MINOT, N.D. — As a boy, Brian Heskin watched the Weather Channel "pretty much all day every day" while other kids watched the Cartoon Network.
But now, instead of being glued to the tube, the 33-year-old Minot resident drives all over the Upper Midwest in his early 2000s Buick (Heskin said he doesn't mind a hail dent or two) to find stormy weather.
Often, he posts photos and videos of what he encounters on his Dakota Storm Stalkers Facebook page.
He said he tries to keep the page's 80,000-plus followers up to date with forecasts, stating he usually talks "about this stuff several days before it happens."
Heskin's day job is in retail, and he is an English major at Minot State University.
The weather fixation is just for fun, he said, adding that he decided early on that meteorology wasn't a field he wanted to pursue professionally.
"To become a meteorologist you really have to excel at math and that wasn't my strong suit," said Heskin, who took a storm stalking trip to Nebraska in May, where he said he "got a little closer than I should have" to a twister.
"It (the tornado) was rain wrapped, you see the rain curtains kind of doing an orbit around the vehicle," Heskin recalled.
"One sheet of rain was going one way in front of me and a sheet of rain behind me was going another way and then the power lines started coming down. Anytime you're dealing with downed power lines that close, it's pretty dangerous," said Heskin, who described his Facebook page as something of an independent news/weather service for the Northern Plains.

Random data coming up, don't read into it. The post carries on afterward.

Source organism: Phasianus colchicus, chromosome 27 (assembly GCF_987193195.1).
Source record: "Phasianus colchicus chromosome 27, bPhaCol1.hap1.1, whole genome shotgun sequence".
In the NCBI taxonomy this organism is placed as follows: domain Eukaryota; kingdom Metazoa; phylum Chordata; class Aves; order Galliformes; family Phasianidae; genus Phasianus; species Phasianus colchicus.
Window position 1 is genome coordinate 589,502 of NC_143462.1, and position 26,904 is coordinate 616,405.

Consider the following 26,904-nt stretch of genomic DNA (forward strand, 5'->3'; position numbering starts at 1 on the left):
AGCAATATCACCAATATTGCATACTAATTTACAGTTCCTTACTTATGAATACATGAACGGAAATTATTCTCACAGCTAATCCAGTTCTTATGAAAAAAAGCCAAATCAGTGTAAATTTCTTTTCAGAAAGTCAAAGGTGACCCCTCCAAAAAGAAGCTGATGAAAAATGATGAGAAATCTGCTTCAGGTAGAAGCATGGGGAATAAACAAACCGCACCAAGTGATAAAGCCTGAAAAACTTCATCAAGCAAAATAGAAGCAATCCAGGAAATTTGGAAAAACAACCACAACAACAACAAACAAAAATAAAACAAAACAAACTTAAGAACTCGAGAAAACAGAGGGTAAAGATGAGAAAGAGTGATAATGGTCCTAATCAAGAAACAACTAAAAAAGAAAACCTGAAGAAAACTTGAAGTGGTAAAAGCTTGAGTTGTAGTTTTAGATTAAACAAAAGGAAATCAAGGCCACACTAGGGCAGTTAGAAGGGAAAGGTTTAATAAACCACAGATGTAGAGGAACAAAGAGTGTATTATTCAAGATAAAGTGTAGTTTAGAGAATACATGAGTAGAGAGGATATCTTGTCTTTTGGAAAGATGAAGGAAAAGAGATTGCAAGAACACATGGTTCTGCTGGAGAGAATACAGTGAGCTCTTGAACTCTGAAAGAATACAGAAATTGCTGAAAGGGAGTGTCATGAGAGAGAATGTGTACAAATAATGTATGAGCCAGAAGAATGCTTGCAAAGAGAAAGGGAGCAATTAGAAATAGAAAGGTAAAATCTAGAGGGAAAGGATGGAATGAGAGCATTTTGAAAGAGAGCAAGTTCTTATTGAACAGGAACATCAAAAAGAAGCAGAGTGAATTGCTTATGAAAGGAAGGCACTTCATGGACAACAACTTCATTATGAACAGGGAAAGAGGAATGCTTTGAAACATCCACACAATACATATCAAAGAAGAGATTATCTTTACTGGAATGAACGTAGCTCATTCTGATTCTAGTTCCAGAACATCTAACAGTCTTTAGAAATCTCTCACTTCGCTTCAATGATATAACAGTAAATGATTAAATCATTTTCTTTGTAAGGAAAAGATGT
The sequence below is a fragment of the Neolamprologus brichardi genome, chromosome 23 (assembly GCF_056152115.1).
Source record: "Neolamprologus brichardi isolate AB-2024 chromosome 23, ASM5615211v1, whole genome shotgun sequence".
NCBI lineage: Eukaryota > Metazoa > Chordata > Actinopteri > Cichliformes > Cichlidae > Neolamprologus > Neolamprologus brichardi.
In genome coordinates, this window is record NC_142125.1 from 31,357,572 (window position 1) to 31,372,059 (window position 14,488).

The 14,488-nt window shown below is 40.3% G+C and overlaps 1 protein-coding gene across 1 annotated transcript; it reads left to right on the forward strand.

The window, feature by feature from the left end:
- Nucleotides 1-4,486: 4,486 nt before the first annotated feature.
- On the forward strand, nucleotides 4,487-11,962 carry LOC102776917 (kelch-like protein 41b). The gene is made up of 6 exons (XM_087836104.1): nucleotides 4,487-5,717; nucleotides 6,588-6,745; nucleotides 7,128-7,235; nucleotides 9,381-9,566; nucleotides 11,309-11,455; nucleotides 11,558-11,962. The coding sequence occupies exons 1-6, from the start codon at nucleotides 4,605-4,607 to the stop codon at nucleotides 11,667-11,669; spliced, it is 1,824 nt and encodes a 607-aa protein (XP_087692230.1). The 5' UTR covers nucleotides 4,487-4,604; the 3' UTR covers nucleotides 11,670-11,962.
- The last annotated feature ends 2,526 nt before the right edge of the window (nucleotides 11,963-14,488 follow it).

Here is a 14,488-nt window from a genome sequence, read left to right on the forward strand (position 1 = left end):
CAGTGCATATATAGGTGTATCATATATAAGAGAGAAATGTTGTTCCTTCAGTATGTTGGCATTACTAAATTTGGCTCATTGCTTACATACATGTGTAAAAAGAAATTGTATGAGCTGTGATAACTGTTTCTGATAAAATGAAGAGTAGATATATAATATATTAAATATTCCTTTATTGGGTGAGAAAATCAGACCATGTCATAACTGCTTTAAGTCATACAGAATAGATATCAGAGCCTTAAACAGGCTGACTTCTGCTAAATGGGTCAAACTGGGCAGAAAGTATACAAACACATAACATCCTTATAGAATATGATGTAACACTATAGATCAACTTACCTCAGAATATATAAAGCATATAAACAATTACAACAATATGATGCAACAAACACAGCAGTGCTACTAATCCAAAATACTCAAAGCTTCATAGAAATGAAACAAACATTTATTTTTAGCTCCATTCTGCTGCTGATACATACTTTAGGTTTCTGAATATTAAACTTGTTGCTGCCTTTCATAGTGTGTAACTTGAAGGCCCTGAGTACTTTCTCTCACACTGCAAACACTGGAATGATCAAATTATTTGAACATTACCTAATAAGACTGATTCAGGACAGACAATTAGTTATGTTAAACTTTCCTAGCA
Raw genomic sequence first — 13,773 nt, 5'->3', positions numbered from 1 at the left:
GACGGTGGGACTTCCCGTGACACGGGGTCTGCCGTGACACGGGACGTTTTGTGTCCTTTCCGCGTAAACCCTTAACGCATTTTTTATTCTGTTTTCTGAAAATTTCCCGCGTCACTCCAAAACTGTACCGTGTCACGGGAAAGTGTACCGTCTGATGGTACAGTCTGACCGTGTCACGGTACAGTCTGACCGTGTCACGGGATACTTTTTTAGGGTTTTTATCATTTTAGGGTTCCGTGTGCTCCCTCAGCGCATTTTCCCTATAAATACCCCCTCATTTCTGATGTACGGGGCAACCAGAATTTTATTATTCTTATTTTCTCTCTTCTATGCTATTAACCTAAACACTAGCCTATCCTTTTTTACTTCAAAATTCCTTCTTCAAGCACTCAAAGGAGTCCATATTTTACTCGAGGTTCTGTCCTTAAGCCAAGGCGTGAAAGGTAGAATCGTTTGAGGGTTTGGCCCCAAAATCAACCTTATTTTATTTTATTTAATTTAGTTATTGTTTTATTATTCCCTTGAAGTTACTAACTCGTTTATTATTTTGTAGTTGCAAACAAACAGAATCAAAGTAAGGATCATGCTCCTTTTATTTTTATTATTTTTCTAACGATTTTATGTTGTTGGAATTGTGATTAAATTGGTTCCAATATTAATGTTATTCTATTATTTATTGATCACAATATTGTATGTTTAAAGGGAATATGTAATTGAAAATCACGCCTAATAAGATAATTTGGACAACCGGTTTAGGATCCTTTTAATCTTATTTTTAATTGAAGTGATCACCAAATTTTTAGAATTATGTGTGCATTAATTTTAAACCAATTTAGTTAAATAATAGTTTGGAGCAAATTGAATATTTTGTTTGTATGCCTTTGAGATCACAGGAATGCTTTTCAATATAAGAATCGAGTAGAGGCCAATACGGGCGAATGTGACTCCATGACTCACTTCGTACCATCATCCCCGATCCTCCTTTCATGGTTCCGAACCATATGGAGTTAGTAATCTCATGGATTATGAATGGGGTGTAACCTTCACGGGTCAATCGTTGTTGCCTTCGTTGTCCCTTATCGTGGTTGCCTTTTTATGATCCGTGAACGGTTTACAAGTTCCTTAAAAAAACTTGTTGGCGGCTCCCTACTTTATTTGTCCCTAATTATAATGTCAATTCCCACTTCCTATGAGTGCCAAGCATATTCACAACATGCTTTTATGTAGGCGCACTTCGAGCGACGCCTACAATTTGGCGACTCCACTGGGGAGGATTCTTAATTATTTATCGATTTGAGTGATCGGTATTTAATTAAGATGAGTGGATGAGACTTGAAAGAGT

He said one of his most interesting climatological close encounters happened last year as he drove toward a storm system in northeast Montana.
"It was just crazy," he recalled.
"Ahead of the storm, temperatures were like 95 degrees, it was just hot and muggy, and then there was such a clear-cut contrast in temperature. When I drove just a little bit forward, the temperature dropped about 30-35 degrees and my (car) windows just completely fogged up," Heskin said.
When he turned around and drove back the way he came, he said the temperature shot back up to 90 degrees.
"That (extreme temperature change) is really what these thunderstorms thrive on," Heskin said. "They follow these boundaries, but I had never experienced that in real life."
Heskin covers winter weather as closely as he does summertime events, but he said cold months aren't his favorites..
"I prefer the warm weather, the thunderstorm part," he said.